Managing securities would generally mean working with a fee based account rather than a commission based account. The advisor monitors it to keep it balanced and to keep it in appropriate securities based on market movement, the economy, the direction of likely interest rate movement, sector movement, changes in the clients needs, risk tolerance or life stage, etc. It can also be done with commission based accounts but with fee based accounts, there are no fees for changes so the client will benefit from lower costs when changes are needed but may pay more in the long run, depending upon frequency of changes are needed. Clients in commission based accounts often do not want to make needed changes to avoid commissions and using a fee based approach eliminates the commission consideration. Holding onto overpriced or stale securities to avoid commissions hurts the client's performance. I do not work with any proprietary funds and give my clients a choice - commissions or fee based. I do not charge for planning, but make money from investing. The accounts must perform at a level that justifies the fees. I realize this. Managing an account does not mean changing things without consent - I get on the phone when changes are needed. Fee based accounts charge a percentage of total assets per year such as 1.2% to 2% depending on the firm. Commissions are higher. I am very proactive in attempting to meet client needs. I don't wait for feedback, but ask for it. When I do a good job for clients, they tell others and business grows.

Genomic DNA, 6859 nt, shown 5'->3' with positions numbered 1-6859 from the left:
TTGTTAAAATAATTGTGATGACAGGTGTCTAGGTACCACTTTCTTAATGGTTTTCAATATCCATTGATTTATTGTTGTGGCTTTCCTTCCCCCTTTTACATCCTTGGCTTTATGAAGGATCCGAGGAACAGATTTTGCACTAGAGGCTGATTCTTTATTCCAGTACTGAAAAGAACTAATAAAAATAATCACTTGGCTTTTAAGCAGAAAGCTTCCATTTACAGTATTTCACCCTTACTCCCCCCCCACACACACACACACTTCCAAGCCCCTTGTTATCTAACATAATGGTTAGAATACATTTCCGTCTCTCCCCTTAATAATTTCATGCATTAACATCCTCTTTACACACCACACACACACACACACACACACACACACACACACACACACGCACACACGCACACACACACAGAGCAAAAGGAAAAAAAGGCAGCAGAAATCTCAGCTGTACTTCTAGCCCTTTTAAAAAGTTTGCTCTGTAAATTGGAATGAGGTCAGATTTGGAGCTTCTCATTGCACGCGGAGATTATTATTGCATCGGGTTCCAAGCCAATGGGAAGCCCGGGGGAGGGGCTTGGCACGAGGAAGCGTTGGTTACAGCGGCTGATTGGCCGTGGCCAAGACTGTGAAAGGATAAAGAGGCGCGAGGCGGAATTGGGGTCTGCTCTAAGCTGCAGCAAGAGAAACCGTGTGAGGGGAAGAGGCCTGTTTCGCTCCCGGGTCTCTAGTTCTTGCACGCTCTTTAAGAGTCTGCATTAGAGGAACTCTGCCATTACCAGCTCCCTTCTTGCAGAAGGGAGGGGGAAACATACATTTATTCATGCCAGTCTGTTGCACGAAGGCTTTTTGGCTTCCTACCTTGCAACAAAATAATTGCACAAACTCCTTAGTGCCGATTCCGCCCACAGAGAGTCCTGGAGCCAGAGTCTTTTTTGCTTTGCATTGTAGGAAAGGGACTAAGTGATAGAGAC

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NTA, you have been given some good advice above.
Recommend you read up for yourself on investing and preparing for retirement.
Recommend the following 3 X forums list below.
We use Vanguard and have Index funds - 3 funds and cash.
You can learn for yourself and the be able to decide if you want a Financial Advisor or to pay a firm to actively manage your portfolio.
We had a firm managing our money when we first started - but we took over and manage our portfolio ourselves now. You do pay a fee for having someone to manage your portfolio for you.
As I said, these two forums have lots of good information and the folks are very willing to offer advice if you post a question.
All the best in your endeavors.
gamboolman....


 

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I have a wealth manager with one firm, and a brokerage account with another. Most people no NOT need a wealth manager or financial advisor.

When do you need one?

1. When you have a large amount of assets and require access to specialized products and tax planning.
2. When you need help administering the assets within a large trust.
3. When you want someone to build you a laddered bond portfolio because you don't have the time or expertise to do it yourself
4. You want access to options strategies, and lack expertise. A manager can help you with defense puts, covered calls, etc.

The typical person does not need the above. People with 1+ million in investments do.

Index funds and ETFs work fine for the average person